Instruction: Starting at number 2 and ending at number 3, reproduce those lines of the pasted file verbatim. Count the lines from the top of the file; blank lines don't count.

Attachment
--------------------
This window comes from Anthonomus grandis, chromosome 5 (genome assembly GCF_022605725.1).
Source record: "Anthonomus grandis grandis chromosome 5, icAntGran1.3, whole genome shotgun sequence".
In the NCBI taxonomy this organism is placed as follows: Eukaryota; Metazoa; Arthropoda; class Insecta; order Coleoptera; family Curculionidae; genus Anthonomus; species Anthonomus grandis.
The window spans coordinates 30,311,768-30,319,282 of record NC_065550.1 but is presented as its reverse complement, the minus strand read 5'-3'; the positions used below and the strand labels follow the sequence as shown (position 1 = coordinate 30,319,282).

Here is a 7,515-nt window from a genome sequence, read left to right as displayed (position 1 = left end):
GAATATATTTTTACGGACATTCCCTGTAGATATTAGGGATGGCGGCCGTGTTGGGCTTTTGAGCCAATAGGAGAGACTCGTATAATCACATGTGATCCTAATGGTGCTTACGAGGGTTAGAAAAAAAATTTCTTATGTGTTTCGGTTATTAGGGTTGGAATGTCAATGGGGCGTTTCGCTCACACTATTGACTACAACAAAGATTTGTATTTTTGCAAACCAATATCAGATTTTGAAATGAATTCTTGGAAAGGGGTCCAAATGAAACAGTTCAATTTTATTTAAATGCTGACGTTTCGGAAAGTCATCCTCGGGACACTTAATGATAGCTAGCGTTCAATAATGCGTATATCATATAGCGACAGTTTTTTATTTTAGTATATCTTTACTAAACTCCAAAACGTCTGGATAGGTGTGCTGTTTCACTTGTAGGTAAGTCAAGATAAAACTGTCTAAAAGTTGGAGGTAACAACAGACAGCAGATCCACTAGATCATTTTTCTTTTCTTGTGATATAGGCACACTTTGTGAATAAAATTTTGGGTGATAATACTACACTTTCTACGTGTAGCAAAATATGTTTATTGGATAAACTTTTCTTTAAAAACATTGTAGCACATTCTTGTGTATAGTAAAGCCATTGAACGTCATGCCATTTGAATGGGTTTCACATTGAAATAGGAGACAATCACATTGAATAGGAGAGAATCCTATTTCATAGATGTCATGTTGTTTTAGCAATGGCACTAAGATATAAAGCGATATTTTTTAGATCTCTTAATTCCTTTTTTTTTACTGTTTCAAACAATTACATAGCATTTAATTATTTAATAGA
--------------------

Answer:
Source record: "Anthonomus grandis grandis chromosome 5, icAntGran1.3, whole genome shotgun sequence".
In the NCBI taxonomy this organism is placed as follows: Eukaryota; Metazoa; Arthropoda; class Insecta; order Coleoptera; family Curculionidae; genus Anthonomus; species Anthonomus grandis.